Social media has dramatically changed the cultural landscape through its ability to extend almost all of our senses. We can see, hear, and talk with people on the other side of the globe through social media. Organizations have picked up on this and are now leveraging social media to sell their products. Universities have recognized the power of social media and have created entire degree programs that can be completed from the comfort and convenience of your home computer. As we travel farther and farther into the 21st century, social media is becoming an integral part of everyday life.

However, it is essential that we have a proper sociological and theological understanding of social media before we jump right in. Hipps warns, “Understanding media as extensions of ourselves is crucial in understanding media, period. When we fail to see media this way, we become overly enamored, giving them the power to make us slaves to our own creations.” 4

With a proper sociological and theological understanding, we can extend and enhance our ability to train a team for an upcoming mission trip through the use of social media.

According to the Pew Internet & American Life Project, “some 93% of teens use the internet, and more of them than ever are treating it as a venue for social interaction - a place where they can share creations, tell stories, and interact with others.” 5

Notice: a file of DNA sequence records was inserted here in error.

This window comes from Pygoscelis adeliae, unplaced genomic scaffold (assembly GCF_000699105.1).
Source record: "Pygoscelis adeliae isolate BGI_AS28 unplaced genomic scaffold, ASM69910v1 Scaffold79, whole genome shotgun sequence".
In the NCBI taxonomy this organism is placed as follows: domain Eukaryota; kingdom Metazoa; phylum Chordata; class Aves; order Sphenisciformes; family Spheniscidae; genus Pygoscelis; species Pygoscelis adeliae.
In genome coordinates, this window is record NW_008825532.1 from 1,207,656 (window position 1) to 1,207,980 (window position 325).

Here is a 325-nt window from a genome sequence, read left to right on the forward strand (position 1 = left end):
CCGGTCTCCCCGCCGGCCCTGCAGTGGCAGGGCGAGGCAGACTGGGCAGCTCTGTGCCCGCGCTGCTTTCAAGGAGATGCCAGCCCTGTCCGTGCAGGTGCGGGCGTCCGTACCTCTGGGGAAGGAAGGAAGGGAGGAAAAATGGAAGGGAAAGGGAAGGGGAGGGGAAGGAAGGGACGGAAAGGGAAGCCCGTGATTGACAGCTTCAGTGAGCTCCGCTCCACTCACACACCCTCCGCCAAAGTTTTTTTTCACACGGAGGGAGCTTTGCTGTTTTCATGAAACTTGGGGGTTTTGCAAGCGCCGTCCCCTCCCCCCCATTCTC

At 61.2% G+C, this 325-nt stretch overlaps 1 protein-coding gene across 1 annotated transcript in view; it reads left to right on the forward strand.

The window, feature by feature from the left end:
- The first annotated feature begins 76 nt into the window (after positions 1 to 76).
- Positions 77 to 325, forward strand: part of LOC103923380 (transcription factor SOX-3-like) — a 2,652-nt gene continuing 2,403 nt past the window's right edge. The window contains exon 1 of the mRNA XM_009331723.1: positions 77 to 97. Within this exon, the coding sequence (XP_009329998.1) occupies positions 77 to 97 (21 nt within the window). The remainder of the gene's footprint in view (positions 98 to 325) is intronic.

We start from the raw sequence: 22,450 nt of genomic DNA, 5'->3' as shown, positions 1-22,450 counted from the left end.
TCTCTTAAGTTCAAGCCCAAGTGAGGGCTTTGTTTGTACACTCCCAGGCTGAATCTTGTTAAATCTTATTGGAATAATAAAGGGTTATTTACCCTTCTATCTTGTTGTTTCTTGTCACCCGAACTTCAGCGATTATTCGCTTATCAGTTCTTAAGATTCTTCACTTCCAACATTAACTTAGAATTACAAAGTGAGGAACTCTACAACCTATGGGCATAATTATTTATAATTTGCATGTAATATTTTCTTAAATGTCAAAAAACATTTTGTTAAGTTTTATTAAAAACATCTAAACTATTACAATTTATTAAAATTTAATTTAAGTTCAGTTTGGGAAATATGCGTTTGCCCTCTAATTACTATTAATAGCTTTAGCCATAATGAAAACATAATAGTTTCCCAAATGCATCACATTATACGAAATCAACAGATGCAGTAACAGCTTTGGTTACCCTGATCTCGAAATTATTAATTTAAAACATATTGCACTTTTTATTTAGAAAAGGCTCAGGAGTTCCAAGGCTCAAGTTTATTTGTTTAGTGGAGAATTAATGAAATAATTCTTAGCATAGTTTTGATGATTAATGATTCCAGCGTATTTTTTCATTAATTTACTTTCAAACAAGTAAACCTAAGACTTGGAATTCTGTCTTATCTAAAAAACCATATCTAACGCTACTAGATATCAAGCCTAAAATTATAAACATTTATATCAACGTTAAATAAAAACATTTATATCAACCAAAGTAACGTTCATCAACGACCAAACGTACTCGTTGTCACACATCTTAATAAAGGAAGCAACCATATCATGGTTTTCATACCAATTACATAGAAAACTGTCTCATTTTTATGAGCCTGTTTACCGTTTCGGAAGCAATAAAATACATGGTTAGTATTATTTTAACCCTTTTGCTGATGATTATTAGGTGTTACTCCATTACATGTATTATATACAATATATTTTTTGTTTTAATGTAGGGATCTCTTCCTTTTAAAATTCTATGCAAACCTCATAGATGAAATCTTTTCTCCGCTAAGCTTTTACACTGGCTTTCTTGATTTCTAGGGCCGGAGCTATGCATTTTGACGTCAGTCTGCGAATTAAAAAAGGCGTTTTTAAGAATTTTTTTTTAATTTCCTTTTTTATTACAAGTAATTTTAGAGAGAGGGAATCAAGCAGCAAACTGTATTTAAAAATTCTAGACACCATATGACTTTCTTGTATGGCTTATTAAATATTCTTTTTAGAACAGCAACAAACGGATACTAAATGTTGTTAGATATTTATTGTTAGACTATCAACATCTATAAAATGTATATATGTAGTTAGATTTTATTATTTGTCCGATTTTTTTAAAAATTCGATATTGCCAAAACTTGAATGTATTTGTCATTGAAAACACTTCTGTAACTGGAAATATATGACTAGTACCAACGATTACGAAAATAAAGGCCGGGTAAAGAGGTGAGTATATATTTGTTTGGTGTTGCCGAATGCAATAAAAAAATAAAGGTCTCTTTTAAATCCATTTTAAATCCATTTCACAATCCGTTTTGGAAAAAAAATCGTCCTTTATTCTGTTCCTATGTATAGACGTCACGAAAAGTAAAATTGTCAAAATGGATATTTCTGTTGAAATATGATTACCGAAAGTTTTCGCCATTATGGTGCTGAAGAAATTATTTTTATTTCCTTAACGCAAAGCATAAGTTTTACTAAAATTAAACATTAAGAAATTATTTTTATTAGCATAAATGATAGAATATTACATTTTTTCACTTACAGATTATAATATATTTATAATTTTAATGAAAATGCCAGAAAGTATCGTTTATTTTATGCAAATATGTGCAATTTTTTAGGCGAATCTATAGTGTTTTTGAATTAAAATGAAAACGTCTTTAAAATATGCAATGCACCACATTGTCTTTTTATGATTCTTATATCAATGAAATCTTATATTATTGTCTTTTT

With a large majority of teenagers also using social media, extensive research is being done from many angles. The MacArthur Foundation launched a five-year, $50 million digital media and learning initiative in 2006 to help determine how digital media are changing the way young people learn, play, socialize, and participate in civic life.  Within this project, a three-year collaborative ethnographic work entitled the “Digital Youth Project” has gained much attention.

After interviewing 800 youth and young adults and conducting over 5,000 hours of online observation, one of the most significant findings is that “When teens are involved in friendship-driven practices, online and offline are not separate worlds - they are simply different settings in which to gather with friends and peers. Conversations may begin in one environment, but they move seamlessly across media so long as the people remain the same. Social media mirror, magnify, and extend everyday social worlds.” 6